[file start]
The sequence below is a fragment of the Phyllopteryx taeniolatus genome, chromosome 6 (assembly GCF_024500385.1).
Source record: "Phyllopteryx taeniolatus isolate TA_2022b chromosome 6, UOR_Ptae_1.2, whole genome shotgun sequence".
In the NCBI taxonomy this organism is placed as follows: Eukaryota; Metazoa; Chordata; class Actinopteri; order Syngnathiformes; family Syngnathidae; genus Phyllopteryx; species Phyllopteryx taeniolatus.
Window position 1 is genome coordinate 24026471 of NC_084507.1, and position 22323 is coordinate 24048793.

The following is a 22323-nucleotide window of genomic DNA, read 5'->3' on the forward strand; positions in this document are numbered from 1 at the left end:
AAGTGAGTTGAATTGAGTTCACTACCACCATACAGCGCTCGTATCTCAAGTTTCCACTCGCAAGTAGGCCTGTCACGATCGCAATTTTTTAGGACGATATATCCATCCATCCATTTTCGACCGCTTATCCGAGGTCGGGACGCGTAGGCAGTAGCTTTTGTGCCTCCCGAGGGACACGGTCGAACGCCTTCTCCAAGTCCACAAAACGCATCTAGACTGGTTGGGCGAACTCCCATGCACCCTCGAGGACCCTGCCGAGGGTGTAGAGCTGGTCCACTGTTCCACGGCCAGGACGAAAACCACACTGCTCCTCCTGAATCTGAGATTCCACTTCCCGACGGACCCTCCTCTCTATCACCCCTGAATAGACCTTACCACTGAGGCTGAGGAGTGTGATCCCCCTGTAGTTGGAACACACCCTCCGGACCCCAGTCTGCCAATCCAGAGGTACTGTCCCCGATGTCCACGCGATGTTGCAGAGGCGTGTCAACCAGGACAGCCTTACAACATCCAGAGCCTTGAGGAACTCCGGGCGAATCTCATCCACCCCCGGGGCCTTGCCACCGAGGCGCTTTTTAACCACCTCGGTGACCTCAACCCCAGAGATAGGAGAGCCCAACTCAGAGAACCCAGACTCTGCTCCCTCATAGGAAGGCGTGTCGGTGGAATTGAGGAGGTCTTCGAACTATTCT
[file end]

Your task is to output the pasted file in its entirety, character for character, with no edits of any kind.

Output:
The sequence below is a fragment of the Phyllopteryx taeniolatus genome, chromosome 6 (assembly GCF_024500385.1).
Source record: "Phyllopteryx taeniolatus isolate TA_2022b chromosome 6, UOR_Ptae_1.2, whole genome shotgun sequence".
In the NCBI taxonomy this organism is placed as follows: Eukaryota; Metazoa; Chordata; class Actinopteri; order Syngnathiformes; family Syngnathidae; genus Phyllopteryx; species Phyllopteryx taeniolatus.
Window position 1 is genome coordinate 24026471 of NC_084507.1, and position 22323 is coordinate 24048793.

The following is a 22323-nucleotide window of genomic DNA, read 5'->3' on the forward strand; positions in this document are numbered from 1 at the left end:
AAGTGAGTTGAATTGAGTTCACTACCACCATACAGCGCTCGTATCTCAAGTTTCCACTCGCAAGTAGGCCTGTCACGATCGCAATTTTTTAGGACGATATATCCATCCATCCATTTTCGACCGCTTATCCGAGGTCGGGACGCGTAGGCAGTAGCTTTTGTGCCTCCCGAGGGACACGGTCGAACGCCTTCTCCAAGTCCACAAAACGCATCTAGACTGGTTGGGCGAACTCCCATGCACCCTCGAGGACCCTGCCGAGGGTGTAGAGCTGGTCCACTGTTCCACGGCCAGGACGAAAACCACACTGCTCCTCCTGAATCTGAGATTCCACTTCCCGACGGACCCTCCTCTCTATCACCCCTGAATAGACCTTACCACTGAGGCTGAGGAGTGTGATCCCCCTGTAGTTGGAACACACCCTCCGGACCCCAGTCTGCCAATCCAGAGGTACTGTCCCCGATGTCCACGCGATGTTGCAGAGGCGTGTCAACCAGGACAGCCTTACAACATCCAGAGCCTTGAGGAACTCCGGGCGAATCTCATCCACCCCCGGGGCCTTGCCACCGAGGCGCTTTTTAACCACCTCGGTGACCTCAACCCCAGAGATAGGAGAGCCCAACTCAGAGAACCCAGACTCTGCTCCCTCATAGGAAGGCGTGTCGGTGGAATTGAGGAGGTCTTCGAACTATTCT